I have been talking about posting the recipes of my jams and chutneys I have been making since long. And finally I have managed to put them down from my diary to my "cyber-cookbook" here!
For the recipes, please go here.
These were the different ways I enjoyed eating my chutneys and jams...
MANGO PINEAPPLE GINGER CHUTNEY
...on a slice of bread,
...with buckwheat-potao pakodas,
TOMATO APPLE ONION CHUTNEY (RELISH)
with my delicious zucchini bread, both made fresh at that moment........eternal bliss till the last bite!
We have been enjoying them with all kinds of things. It was a wonderful decision to make this chutney, whose inspiration came from a Dr. Oetker booklet on jams and relishes. But, I made mine with a lot more Indian spices.
MANGO PINEAPPLE RASPBERRY JAM
Heaven on toast.... The best jam I have made so far! Rishab loves it too, but he loves the simple strawberry jam I made for him (picture not shown) as much too!
FIGS GINGER CHUTNEY
Turned out to be much spicier than I expected. Even though I am enjoying eating it, I would reduce or maybe even leave out fresh ginger net time (next year!), as the taste of figs is getting hidden behind that of ginger. I can imagine my father telling me that it has turned out perfect, but next time I might try adding more cinammon and cloves instead and maybe also ground green cardamoms (for recipe - see link on top).
Here are a few pictures to show the steps :
Wash, peel, chop and / or puree (or both) the fruits....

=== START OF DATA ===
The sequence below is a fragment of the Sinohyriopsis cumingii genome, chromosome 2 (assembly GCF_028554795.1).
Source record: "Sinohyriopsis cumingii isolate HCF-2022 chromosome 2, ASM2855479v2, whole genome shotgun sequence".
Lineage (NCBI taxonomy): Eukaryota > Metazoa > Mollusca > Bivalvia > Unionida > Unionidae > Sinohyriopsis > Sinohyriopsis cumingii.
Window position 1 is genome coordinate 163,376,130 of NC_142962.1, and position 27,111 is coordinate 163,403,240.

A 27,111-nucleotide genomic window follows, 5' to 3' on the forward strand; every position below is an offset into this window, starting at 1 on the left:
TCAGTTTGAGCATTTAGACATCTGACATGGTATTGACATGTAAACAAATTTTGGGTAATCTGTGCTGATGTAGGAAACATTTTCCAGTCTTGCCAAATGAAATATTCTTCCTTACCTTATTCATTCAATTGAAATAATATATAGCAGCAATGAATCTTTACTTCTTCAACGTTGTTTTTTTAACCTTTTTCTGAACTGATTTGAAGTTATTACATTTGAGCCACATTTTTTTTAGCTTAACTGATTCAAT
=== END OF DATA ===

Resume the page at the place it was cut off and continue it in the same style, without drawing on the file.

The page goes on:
add citric acid (or lemon juice) and sugar/gelly sugar to it, mix and let stand for a while...
Cook for 15 to 20 minutes. and bottle them in cooked jars or botttels.
Turn them up side down....
for about 5-10 minutes or even sometimes 15-20 minutes, before turning them back. Helps create a vaccum!
Let it cool down.
Keep in a cool, dark and dry place or at best in the refrigerator.
Use within a few months. I have kept my jams in the fridge for up to a year and they tasted excellent even at the end of the year. Chutneys, I have made them for the first time and being not so sweet, I'm not sure if they will all stay good for so long too. Maybe it would depend on the ingredients.
Important Note: Do not tighten the bottles again after they have cooled down!!
While making such preserves, one has to keep in mind that they should contain enough of the fruit acids, like citric acids or others. There are fruits which have low amounts of it. berries like red currents are usually sour enough that they do not neccesarily require any addition of citric acid, for example. On the other hand, mango, pineapple, pears, peaches and such similar fruits require addition of citric acid or any fruit acid (ascorbic acid - vitamin C , but it gets damaged by heat!).
Sugar is a natural preservative, but since too high amounts are not healthy, a good sterile working method while preparing them is a good idea. Cook the preserves for long enough, if you plan to keep them for long. Amounts which are to be used up fast (within weeks) don't need too many precautions.
And now about something special which made me feel sooooooo very happy! Dear Ivy of Kopiaste awarded me with this :
This is my second award now. Now, need I tell you, why I am happy? I guess not! And I must say that I am as happy to get it as I was the first time.
I would soon forward it to others, once I have come down from cloud 9 ! :)
Food Photography retreats in Greece, September 2018
3 months ago